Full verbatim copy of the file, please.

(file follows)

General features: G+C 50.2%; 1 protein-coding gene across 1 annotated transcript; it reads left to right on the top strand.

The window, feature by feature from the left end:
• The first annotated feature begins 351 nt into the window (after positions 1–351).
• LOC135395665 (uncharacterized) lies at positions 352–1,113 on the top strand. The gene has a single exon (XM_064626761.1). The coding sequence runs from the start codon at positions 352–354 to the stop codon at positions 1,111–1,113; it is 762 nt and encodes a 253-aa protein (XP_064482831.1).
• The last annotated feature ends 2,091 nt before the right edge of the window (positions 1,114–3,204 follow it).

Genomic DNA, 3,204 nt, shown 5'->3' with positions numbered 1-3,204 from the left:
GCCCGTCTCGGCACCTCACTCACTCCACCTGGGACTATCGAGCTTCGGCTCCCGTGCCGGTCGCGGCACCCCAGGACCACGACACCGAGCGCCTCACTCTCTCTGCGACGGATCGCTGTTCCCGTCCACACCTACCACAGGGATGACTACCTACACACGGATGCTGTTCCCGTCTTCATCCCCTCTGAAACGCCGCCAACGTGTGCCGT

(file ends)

General features: G+C 50.2%; 1 protein-coding gene across 1 annotated transcript; it reads left to right on the top strand.

The window, feature by feature from the left end:
• The first annotated feature begins 351 nt into the window (after positions 1–351).
• LOC135395665 (uncharacterized) lies at positions 352–1,113 on the top strand. The gene has a single exon (XM_064626761.1). The coding sequence runs from the start codon at positions 352–354 to the stop codon at positions 1,111–1,113; it is 762 nt and encodes a 253-aa protein (XP_064482831.1).
• The last annotated feature ends 2,091 nt before the right edge of the window (positions 1,114–3,204 follow it).

Genomic DNA, 3,204 nt, shown 5'->3' with positions numbered 1-3,204 from the left:
GCCCGTCTCGGCACCTCACTCACTCCACCTGGGACTATCGAGCTTCGGCTCCCGTGCCGGTCGCGGCACCCCAGGACCACGACACCGAGCGCCTCACTCTCTCTGCGACGGATCGCTGTTCCCGTCCACACCTACCACAGGGATGACTACCTACACACGGATGCTGTTCCCGTCTTCATCCCCTCTGAAACGCCGCCAACGTGTGCCGT